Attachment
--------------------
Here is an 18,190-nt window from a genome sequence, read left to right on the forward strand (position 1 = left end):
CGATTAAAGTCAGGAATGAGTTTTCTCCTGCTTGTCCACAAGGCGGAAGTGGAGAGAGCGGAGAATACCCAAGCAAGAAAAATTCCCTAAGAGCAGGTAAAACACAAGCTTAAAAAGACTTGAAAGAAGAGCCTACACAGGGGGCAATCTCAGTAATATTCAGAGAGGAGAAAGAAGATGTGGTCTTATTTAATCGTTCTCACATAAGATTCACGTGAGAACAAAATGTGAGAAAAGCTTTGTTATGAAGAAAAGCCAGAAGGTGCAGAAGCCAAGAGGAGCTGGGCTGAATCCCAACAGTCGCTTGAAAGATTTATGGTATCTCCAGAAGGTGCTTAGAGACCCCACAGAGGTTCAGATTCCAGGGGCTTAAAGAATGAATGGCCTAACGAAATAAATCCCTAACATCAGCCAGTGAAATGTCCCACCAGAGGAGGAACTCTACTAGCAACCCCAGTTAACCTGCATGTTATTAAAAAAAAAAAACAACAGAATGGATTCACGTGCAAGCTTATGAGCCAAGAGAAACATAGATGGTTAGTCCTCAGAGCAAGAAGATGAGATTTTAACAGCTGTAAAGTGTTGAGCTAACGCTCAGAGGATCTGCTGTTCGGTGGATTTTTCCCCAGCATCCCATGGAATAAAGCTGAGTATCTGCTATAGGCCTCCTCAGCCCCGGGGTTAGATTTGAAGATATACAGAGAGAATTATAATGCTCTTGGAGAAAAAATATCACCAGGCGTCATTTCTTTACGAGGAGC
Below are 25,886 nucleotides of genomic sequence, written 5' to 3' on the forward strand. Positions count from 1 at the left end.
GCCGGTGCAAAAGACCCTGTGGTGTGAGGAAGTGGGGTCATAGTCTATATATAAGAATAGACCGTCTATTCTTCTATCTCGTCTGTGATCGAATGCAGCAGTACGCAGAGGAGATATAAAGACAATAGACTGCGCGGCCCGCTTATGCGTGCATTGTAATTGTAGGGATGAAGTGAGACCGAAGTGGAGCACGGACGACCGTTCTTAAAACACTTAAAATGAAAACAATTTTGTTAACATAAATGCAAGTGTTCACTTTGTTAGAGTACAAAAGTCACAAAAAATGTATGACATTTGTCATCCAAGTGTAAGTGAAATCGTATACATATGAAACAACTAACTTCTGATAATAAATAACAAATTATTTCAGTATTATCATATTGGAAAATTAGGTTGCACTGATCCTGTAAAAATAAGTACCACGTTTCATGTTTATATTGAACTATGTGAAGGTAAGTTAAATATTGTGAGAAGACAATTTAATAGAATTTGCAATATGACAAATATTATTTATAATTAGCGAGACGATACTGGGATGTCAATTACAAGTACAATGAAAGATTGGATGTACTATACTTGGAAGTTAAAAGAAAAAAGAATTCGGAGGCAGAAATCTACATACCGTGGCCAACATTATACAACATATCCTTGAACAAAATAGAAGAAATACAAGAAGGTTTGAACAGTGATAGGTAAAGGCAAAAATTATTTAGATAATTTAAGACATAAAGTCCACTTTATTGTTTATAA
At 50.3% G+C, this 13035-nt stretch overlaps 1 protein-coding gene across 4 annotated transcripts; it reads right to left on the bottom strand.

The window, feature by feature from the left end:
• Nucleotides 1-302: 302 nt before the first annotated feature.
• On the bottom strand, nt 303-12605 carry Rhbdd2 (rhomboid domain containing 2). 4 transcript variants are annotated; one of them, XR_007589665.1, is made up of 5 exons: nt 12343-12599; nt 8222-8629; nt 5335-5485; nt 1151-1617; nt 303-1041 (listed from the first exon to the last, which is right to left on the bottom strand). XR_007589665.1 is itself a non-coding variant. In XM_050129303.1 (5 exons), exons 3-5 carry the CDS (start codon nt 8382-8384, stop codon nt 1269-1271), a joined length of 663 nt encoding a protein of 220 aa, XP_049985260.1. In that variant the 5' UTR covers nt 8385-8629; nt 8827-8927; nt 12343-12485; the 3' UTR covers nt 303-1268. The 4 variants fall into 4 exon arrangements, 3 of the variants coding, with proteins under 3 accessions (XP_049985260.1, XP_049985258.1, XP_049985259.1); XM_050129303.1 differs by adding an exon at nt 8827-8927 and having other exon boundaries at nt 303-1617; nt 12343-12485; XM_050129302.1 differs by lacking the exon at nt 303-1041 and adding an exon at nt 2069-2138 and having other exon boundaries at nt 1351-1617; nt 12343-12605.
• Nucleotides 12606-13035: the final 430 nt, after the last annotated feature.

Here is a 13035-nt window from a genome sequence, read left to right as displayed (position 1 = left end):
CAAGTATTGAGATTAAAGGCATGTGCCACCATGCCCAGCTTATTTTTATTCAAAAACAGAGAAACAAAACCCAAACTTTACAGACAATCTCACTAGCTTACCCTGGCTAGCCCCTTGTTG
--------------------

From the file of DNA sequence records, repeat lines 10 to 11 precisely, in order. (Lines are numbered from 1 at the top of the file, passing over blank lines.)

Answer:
Here is a 13035-nt window from a genome sequence, read left to right as displayed (position 1 = left end):
CAAGTATTGAGATTAAAGGCATGTGCCACCATGCCCAGCTTATTTTTATTCAAAAACAGAGAAACAAAACCCAAACTTTACAGACAATCTCACTAGCTTACCCTGGCTAGCCCCTTGTTG